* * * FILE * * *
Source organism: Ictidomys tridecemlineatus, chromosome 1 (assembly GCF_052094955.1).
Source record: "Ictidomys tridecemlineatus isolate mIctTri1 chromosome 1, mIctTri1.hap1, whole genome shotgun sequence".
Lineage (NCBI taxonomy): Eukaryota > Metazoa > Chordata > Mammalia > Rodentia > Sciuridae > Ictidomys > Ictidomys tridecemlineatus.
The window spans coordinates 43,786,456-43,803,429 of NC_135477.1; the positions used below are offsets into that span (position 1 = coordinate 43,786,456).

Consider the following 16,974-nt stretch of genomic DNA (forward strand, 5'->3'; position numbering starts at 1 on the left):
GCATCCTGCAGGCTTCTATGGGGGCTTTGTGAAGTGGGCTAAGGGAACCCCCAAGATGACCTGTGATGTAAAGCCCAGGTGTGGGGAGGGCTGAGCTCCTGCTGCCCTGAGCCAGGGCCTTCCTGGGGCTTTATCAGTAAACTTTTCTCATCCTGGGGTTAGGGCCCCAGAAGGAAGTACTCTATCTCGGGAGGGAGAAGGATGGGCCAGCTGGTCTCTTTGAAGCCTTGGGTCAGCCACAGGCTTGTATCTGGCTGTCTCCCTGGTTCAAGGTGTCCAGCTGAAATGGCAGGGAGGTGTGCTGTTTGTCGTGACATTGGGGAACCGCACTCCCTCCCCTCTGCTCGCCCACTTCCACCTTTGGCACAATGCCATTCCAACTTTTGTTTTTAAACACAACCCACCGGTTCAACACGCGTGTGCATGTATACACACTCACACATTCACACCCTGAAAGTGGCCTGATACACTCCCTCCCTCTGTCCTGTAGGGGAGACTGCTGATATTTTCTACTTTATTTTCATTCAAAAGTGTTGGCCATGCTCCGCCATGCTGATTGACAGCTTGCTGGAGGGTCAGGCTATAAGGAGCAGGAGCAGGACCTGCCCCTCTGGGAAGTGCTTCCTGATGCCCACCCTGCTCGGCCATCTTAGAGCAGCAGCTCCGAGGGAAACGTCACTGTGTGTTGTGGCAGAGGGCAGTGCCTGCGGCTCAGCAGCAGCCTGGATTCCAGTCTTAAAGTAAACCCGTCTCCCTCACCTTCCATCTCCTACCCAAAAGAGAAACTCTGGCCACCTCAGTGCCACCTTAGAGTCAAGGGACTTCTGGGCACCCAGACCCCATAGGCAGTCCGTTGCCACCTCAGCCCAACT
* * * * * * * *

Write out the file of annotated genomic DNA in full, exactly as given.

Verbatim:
Source organism: Ictidomys tridecemlineatus, chromosome 1 (assembly GCF_052094955.1).
Source record: "Ictidomys tridecemlineatus isolate mIctTri1 chromosome 1, mIctTri1.hap1, whole genome shotgun sequence".
Lineage (NCBI taxonomy): Eukaryota > Metazoa > Chordata > Mammalia > Rodentia > Sciuridae > Ictidomys > Ictidomys tridecemlineatus.
The window spans coordinates 43,786,456-43,803,429 of NC_135477.1; the positions used below are offsets into that span (position 1 = coordinate 43,786,456).

Consider the following 16,974-nt stretch of genomic DNA (forward strand, 5'->3'; position numbering starts at 1 on the left):
GCATCCTGCAGGCTTCTATGGGGGCTTTGTGAAGTGGGCTAAGGGAACCCCCAAGATGACCTGTGATGTAAAGCCCAGGTGTGGGGAGGGCTGAGCTCCTGCTGCCCTGAGCCAGGGCCTTCCTGGGGCTTTATCAGTAAACTTTTCTCATCCTGGGGTTAGGGCCCCAGAAGGAAGTACTCTATCTCGGGAGGGAGAAGGATGGGCCAGCTGGTCTCTTTGAAGCCTTGGGTCAGCCACAGGCTTGTATCTGGCTGTCTCCCTGGTTCAAGGTGTCCAGCTGAAATGGCAGGGAGGTGTGCTGTTTGTCGTGACATTGGGGAACCGCACTCCCTCCCCTCTGCTCGCCCACTTCCACCTTTGGCACAATGCCATTCCAACTTTTGTTTTTAAACACAACCCACCGGTTCAACACGCGTGTGCATGTATACACACTCACACATTCACACCCTGAAAGTGGCCTGATACACTCCCTCCCTCTGTCCTGTAGGGGAGACTGCTGATATTTTCTACTTTATTTTCATTCAAAAGTGTTGGCCATGCTCCGCCATGCTGATTGACAGCTTGCTGGAGGGTCAGGCTATAAGGAGCAGGAGCAGGACCTGCCCCTCTGGGAAGTGCTTCCTGATGCCCACCCTGCTCGGCCATCTTAGAGCAGCAGCTCCGAGGGAAACGTCACTGTGTGTTGTGGCAGAGGGCAGTGCCTGCGGCTCAGCAGCAGCCTGGATTCCAGTCTTAAAGTAAACCCGTCTCCCTCACCTTCCATCTCCTACCCAAAAGAGAAACTCTGGCCACCTCAGTGCCACCTTAGAGTCAAGGGACTTCTGGGCACCCAGACCCCATAGGCAGTCCGTTGCCACCTCAGCCCAACT